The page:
In a year clouded with police brutality, protests, governmental incompetence, wildfires, and a global pandemic, a silver lining has emitted rays of hope for independent artists.
For decades, to sell records, artists have had to abandon creative rooms for diplomatic ones. Yet, in this era of competing for attention through viral moments, radio or playlist payola, and endless DIY resources, greasing the palms of the industry and encouraging fans to follow popularity over musical potency have taken a backseat. Today, we’re in a renaissance of artists responding to fans desiring art that requires time to appreciate because we’re sheltered in place. Marketing things that are toxic towards women, race and culture are looked down upon more each day.
The cloud that was 2020 is actually opening the eyes of a ton of people, making this year potentially the best and worst year simultaneously for both humankind and our art.
For nearly the past decade, I’ve been a resident of both Oakland and Portland as a family and hip-hop scene member. Both of these cities, which I call home, are huge participants in this uprising. Protesting and music are two things these cities do very well. Marketing both? Not so much.
Our collective pride in maintaining high levels of social awareness and musical innovation—and being respected for it—has attracted labels and their artists from around the world to visit these lands to consume the knowledge of art and social purpose, only to quickly return home to their already built musical infrastructure with our culture. Oakland and Portland weren’t equipped to protect and market our art.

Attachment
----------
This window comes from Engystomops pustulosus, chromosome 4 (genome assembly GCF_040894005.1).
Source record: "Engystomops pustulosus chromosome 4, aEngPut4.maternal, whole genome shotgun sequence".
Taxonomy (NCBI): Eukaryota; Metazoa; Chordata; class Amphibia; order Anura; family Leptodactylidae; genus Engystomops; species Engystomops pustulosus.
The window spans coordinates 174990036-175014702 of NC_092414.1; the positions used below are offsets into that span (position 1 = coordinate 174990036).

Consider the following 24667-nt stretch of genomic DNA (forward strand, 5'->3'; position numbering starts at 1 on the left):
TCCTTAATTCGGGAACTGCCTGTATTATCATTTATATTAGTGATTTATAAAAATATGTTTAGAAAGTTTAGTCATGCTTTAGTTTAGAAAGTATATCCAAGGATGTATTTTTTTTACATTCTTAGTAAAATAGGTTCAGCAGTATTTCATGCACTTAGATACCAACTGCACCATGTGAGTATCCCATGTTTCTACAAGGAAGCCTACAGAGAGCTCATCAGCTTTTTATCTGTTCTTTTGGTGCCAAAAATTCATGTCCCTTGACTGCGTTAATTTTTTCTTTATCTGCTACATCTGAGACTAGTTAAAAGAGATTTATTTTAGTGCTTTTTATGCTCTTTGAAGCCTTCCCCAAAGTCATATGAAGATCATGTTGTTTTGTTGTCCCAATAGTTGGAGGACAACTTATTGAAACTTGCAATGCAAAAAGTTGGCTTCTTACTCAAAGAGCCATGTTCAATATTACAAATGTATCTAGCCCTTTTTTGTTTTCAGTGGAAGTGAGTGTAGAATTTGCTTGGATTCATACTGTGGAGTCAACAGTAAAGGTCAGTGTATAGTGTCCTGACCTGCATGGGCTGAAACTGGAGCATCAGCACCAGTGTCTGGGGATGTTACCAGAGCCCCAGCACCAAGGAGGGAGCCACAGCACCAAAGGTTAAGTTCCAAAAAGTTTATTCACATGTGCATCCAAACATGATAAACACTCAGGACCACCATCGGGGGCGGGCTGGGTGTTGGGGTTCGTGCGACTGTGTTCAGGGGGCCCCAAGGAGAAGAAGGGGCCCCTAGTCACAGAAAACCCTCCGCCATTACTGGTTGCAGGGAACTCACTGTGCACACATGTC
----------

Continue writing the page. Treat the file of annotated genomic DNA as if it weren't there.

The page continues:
Artists rooted in direct-to-consumer platforms such as Bandcamp and Shopify were dominated by digital streaming giants like Apple and Spotify while major labels bought all their front-page real estate... then Covid-19 changed the world, including the world of music.
Everyone was sheltered in place, yet police continued to kill Black men and women on camera and go home unindicted. The music industry, wary of cancel culture, took a big step back from artists creating music perpetuating lies, glorifying the downfall of the Black community, or disrespecting women. This change happened in what felt like a day’s time.
The sun rose the next day to artists being appreciated for their art. Merch sales are up, sometimes for no other reason but partiality; spending money on clothing doesn’t make sense if it’s coming from designers who don’t support movements of change today.
Artists pressing vinyl and cassettes for nostalgia are now selling out of them and inspiring fans to buy record players. Low-budget releases have become exclusive, limited-edition runs that generate faster sales; meanwhile, fans take the time to listen to albums, read liner notes, frame artwork, and collect merch no one else can get. Live shows that were deemed unsuccessful if only 100 people attended are now sellouts due to social distancing rules in those larger venues that are still operating. Even your Instagram live is now a venue.
The pandemic has taken away the normalities of gravitating to popularity and given us time to realize we weren’t choosing who to support—we were being told who to support. That choice belongs to the people a lot more now. And the courage, independence and uniqueness of both Oakland and Portland’s artists have benefitted from this change by staying the course and not panicking in a pandemic.